One ought to stop to consider the time: it is 1945 – the year the Arab League and the United Nations are formed, Hitler commits suicide and the Second World War is over, Mussolini is hung, nuclear bombs are dropped in Japan, Orwell publishes Animal Farm and Bob Marley and Anselm Kiefer are born. And in the same year, a Persian woman enrols at Cornell University before studying fashion illustration at the Parsons School of Design. Her arrival to the Big Apple was a supremely intelligent manoeuvre that mirrors the fastidiousness of her work – Monir was intent on studying in France, largely influenced by a French teacher, but France was at war, and America seemed the next best alternative. How does a young lady from a conservative Persian family arrive at the Land of Opportunity? Simple. She assembled a pack: her brother as chaperone, a fiancé (the Iranian modernist Manoucher Yektai), and his sidekick.
In New York, she became a fashion illustrator, a wife, a mother (to Nima) and then a single parent. Always armed with a sketchbook and known as that ‘exotic Persian lady’ for her looks and accent, she met and mingled with Andy Warhol, Alexander Calder, Frank Stella, Jackson Pollock, Milton Avery and a host of notable post-war others. Real love found her and brought her back to Iran in 1957. Her mother’s brother had foreseen it in her palm when she was girl: Monir would marry a prince and have two daughters, and indeed her second husband and the love of her life, Abolbashr Farmanfarmaian came from a long line of Qajar princes, and fathered Zahra.
Monir’s foray into the world of Islamic geometry and mirror mosaics is owed to her return to Iran. She spent a great deal of time discovering her country, traveling to remote places, meeting villagers and even began collecting Turkoman jewellery and traditional Persian coffeehouse paintings, both art forms she showed at several major museums (and which were looted during the 1979 Islamic Revolution).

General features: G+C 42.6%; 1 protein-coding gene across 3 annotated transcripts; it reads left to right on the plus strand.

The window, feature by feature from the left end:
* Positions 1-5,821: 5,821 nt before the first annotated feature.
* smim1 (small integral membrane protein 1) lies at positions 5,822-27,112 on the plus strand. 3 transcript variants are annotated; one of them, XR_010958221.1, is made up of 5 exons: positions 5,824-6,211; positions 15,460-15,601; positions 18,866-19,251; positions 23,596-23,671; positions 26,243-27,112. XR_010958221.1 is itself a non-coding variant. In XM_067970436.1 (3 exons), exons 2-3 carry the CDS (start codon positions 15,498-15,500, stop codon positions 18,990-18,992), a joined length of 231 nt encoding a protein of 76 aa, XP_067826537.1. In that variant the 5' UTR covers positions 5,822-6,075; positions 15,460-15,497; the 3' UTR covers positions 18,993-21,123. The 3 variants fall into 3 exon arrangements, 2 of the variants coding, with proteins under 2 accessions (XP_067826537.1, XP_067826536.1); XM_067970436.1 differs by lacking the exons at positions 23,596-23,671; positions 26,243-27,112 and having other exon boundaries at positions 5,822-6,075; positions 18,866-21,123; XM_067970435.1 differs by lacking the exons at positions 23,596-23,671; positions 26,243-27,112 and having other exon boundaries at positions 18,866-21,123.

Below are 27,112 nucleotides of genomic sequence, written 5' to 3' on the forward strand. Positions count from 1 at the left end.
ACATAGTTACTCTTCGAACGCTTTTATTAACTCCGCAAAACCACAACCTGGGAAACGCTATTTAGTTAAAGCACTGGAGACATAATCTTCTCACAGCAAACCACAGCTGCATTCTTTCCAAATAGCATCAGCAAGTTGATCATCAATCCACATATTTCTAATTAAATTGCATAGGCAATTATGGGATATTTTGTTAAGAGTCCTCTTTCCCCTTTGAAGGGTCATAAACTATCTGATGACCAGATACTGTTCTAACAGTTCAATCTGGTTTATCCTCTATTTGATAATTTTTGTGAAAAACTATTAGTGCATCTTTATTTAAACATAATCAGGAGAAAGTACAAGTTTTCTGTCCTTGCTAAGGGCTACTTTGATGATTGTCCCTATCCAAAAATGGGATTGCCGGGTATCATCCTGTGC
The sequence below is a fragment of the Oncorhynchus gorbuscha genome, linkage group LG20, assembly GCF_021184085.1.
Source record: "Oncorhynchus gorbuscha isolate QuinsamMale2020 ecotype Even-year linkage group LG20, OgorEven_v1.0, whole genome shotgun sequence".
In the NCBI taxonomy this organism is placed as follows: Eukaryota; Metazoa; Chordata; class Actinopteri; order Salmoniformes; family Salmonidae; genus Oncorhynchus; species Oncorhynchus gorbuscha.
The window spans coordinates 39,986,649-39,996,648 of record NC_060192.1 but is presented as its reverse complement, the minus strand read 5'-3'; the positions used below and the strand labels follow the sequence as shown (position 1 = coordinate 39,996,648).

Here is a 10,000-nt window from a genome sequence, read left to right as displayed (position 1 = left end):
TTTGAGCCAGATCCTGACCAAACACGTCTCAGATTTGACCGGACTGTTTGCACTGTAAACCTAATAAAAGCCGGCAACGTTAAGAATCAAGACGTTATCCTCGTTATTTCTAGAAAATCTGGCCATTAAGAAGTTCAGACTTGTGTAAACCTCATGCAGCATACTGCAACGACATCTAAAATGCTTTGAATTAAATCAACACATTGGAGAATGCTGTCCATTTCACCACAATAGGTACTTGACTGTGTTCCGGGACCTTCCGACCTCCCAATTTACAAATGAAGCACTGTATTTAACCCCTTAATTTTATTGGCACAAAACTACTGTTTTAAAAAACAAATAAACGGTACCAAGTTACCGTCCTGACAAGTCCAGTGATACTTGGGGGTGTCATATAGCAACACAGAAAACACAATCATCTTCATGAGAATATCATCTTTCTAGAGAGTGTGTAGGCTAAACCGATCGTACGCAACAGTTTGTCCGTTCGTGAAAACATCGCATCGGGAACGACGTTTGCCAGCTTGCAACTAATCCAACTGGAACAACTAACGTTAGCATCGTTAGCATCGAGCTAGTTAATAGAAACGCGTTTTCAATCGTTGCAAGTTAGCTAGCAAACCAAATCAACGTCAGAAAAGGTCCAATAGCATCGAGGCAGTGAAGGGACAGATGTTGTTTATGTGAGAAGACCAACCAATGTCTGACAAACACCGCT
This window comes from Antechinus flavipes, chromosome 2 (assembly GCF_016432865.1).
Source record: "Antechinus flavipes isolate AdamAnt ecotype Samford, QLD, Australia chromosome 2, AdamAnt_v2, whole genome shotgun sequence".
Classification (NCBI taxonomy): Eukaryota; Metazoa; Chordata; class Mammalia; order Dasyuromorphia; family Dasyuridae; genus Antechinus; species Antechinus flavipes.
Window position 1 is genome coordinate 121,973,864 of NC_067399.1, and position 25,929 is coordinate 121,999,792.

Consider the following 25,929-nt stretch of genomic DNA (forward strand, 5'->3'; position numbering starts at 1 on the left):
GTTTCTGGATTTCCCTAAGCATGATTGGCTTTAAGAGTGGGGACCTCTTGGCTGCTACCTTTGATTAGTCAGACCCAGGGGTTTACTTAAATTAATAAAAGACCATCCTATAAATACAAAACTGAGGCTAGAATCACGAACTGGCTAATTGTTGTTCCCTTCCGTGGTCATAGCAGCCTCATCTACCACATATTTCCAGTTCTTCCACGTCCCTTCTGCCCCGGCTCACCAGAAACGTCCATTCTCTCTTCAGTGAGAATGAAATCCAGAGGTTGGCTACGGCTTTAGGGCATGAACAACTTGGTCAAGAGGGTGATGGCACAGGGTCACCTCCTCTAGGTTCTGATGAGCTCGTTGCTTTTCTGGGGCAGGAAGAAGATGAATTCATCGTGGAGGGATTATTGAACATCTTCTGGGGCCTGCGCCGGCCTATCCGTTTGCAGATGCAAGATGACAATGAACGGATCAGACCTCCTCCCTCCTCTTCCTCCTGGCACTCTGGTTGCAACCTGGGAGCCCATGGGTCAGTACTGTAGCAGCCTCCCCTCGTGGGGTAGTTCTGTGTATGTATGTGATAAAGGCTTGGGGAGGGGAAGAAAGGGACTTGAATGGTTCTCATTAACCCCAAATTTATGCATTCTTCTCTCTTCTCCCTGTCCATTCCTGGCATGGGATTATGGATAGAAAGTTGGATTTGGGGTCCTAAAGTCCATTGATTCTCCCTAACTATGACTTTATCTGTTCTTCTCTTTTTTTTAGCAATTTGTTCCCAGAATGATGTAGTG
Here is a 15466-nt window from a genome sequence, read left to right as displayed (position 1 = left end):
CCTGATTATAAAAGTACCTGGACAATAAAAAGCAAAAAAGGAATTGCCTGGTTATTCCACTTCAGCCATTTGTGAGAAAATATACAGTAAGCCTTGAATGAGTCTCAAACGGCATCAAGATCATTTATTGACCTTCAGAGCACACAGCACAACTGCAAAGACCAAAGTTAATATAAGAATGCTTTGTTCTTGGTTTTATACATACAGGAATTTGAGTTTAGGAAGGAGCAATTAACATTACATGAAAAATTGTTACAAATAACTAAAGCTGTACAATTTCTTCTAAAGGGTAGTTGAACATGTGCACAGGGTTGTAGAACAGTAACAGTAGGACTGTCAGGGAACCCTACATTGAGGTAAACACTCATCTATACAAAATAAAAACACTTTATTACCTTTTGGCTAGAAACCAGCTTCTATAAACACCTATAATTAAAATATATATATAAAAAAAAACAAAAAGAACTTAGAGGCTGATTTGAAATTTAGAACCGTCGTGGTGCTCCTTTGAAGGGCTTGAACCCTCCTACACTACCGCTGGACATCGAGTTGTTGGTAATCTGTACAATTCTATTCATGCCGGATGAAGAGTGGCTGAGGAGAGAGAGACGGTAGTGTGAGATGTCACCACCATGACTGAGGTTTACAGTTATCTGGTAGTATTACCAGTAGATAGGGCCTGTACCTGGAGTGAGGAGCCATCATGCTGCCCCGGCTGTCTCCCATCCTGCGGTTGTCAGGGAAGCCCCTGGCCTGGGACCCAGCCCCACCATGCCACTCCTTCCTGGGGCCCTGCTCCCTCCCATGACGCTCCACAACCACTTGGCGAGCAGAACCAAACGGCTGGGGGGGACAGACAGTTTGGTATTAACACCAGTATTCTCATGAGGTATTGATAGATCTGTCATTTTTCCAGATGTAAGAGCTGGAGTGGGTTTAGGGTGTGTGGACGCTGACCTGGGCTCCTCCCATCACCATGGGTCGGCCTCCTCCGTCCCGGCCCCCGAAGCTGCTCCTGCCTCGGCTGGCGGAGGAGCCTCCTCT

When I think of Monir, there is one story that for me, really summarises who she was and what she represented: once, while driving between villages in a convertible car, Monir heard a faint beat in the air. She got closer and traced it to a tin can around which some labourers and refugees had circled, dancing and singing. In true Monir fashion, she stopped and joined the fun, dancing and singing, much to the delight of the ensemble. Cars stopped, Monir joined hands with the troupe and started to pass a hat to passers-by who put in money as they cheered and clapped along. She then gave the hat to the band and drove back to Tehran.
In the late 1950s and 1960s, Abolbashr had created a studio for Monir on the rooftop of their home, and she spent time painting behind glass and creating floral monotypes, which Milton Avery had taught her. She’d shown at the Venice Biennale in 1958 (and won the gold medal!) and staged her first solo show at Tehran University. Things seemed to be picking up with exhibitions and a couple of commissions here and there. But then a major watershed moment happened in Shiraz – but of course – sometime in the late 1960s, when Monir took her friends, the minimalist artists Marcia Hafif and Robert Morris sightseeing around Iran.